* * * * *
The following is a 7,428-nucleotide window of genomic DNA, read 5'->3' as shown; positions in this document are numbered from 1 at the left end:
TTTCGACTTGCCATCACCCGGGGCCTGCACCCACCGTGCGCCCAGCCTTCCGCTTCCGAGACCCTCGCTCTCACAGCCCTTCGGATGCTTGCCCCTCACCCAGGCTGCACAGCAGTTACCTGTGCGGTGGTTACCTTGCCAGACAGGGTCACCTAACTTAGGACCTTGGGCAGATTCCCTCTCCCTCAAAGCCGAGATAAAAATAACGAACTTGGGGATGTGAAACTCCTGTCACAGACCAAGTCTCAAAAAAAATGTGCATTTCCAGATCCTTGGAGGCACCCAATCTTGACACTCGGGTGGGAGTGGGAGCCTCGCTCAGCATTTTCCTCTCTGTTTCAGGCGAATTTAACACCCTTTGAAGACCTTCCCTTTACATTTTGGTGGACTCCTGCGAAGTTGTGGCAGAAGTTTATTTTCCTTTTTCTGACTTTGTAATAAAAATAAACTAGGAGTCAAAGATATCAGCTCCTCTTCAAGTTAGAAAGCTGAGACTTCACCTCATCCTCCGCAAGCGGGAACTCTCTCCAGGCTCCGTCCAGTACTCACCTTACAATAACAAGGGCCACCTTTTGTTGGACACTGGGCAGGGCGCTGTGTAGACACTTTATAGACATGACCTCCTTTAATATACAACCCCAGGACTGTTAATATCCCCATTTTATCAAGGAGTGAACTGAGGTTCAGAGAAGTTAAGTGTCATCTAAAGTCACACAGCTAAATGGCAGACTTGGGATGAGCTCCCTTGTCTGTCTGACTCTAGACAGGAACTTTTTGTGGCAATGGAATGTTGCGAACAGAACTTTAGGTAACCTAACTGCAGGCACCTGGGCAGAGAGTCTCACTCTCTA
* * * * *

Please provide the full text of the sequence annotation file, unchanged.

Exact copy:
The following is a 7,428-nucleotide window of genomic DNA, read 5'->3' as shown; positions in this document are numbered from 1 at the left end:
TTTCGACTTGCCATCACCCGGGGCCTGCACCCACCGTGCGCCCAGCCTTCCGCTTCCGAGACCCTCGCTCTCACAGCCCTTCGGATGCTTGCCCCTCACCCAGGCTGCACAGCAGTTACCTGTGCGGTGGTTACCTTGCCAGACAGGGTCACCTAACTTAGGACCTTGGGCAGATTCCCTCTCCCTCAAAGCCGAGATAAAAATAACGAACTTGGGGATGTGAAACTCCTGTCACAGACCAAGTCTCAAAAAAAATGTGCATTTCCAGATCCTTGGAGGCACCCAATCTTGACACTCGGGTGGGAGTGGGAGCCTCGCTCAGCATTTTCCTCTCTGTTTCAGGCGAATTTAACACCCTTTGAAGACCTTCCCTTTACATTTTGGTGGACTCCTGCGAAGTTGTGGCAGAAGTTTATTTTCCTTTTTCTGACTTTGTAATAAAAATAAACTAGGAGTCAAAGATATCAGCTCCTCTTCAAGTTAGAAAGCTGAGACTTCACCTCATCCTCCGCAAGCGGGAACTCTCTCCAGGCTCCGTCCAGTACTCACCTTACAATAACAAGGGCCACCTTTTGTTGGACACTGGGCAGGGCGCTGTGTAGACACTTTATAGACATGACCTCCTTTAATATACAACCCCAGGACTGTTAATATCCCCATTTTATCAAGGAGTGAACTGAGGTTCAGAGAAGTTAAGTGTCATCTAAAGTCACACAGCTAAATGGCAGACTTGGGATGAGCTCCCTTGTCTGTCTGACTCTAGACAGGAACTTTTTGTGGCAATGGAATGTTGCGAACAGAACTTTAGGTAACCTAACTGCAGGCACCTGGGCAGAGAGTCTCACTCTCTA